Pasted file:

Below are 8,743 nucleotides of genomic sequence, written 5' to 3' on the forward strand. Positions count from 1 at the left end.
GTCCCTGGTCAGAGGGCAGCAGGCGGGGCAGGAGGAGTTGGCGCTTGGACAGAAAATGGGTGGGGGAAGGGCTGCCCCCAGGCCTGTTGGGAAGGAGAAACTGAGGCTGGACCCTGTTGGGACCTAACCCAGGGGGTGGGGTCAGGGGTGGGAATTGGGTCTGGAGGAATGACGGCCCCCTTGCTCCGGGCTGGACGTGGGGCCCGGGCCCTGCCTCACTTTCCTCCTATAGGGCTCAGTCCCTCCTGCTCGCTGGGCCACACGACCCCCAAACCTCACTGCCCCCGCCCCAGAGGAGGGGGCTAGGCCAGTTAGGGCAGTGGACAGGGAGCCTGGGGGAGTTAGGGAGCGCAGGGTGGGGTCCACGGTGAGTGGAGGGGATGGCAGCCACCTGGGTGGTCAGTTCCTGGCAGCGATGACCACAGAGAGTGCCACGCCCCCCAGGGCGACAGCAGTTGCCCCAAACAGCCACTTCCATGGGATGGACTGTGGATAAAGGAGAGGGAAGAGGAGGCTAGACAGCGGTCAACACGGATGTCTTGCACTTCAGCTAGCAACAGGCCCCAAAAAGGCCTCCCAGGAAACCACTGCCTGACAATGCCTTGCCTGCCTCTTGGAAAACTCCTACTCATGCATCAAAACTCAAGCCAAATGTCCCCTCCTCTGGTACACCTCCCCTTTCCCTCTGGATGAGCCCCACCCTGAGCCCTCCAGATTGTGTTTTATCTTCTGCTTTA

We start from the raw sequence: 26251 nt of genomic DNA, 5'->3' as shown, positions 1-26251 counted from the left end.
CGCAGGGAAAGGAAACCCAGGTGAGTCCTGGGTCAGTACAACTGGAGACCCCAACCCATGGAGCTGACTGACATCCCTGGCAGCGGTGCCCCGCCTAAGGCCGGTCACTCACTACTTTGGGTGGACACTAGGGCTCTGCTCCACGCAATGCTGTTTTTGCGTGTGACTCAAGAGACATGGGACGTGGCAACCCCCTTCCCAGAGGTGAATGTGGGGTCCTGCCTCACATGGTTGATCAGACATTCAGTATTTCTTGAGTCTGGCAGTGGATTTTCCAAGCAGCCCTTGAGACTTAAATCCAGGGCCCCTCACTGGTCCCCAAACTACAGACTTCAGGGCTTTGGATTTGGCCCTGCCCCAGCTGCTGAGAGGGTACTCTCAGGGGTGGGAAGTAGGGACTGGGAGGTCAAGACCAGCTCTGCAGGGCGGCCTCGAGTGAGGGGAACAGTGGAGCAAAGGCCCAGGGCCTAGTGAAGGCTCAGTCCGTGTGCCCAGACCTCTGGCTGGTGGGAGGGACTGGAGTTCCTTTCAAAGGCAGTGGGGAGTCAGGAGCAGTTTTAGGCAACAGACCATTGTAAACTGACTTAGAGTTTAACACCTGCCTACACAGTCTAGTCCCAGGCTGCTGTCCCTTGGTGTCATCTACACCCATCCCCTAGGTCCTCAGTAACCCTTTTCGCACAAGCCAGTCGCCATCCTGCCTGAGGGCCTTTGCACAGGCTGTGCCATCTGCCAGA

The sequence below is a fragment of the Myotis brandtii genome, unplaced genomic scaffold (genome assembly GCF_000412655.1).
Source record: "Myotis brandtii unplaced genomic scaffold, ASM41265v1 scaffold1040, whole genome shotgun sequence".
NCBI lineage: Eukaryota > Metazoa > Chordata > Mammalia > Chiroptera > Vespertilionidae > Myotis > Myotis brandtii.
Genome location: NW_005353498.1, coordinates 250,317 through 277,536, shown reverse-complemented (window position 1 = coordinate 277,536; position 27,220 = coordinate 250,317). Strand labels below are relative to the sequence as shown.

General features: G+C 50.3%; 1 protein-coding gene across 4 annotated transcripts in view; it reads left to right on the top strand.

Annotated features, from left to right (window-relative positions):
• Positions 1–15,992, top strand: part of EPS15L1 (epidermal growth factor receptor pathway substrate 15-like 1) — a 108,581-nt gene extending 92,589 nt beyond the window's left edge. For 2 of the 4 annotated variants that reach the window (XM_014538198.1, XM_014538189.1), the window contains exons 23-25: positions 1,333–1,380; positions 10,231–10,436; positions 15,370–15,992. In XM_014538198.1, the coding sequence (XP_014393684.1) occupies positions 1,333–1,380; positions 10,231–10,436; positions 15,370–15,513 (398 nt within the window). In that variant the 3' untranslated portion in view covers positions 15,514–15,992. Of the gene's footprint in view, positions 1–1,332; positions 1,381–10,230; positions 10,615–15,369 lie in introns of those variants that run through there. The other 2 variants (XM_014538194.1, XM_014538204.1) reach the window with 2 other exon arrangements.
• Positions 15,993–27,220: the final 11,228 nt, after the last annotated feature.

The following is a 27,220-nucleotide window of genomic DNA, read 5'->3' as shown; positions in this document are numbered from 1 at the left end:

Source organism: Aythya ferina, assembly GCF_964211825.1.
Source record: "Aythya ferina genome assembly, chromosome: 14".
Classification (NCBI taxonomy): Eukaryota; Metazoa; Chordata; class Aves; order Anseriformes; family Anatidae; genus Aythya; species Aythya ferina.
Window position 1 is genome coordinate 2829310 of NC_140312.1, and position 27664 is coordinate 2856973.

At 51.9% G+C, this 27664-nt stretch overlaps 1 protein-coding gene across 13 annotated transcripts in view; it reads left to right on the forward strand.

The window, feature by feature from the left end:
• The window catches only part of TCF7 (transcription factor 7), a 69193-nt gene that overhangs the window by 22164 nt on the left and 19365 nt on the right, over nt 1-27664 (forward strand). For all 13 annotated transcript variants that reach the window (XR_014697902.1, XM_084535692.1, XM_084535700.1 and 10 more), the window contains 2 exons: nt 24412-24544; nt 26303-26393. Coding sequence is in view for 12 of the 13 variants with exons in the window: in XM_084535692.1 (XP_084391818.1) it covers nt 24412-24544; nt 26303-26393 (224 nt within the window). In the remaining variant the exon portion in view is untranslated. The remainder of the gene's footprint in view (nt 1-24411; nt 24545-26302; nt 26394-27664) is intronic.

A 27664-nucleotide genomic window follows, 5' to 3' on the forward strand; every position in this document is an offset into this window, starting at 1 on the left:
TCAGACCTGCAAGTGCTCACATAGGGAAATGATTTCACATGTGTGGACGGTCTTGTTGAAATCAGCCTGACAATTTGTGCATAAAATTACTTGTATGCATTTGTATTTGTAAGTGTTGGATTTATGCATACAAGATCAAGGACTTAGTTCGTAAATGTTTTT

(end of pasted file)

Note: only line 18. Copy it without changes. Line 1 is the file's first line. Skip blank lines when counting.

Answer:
At 51.9% G+C, this 27664-nt stretch overlaps 1 protein-coding gene across 13 annotated transcripts in view; it reads left to right on the forward strand.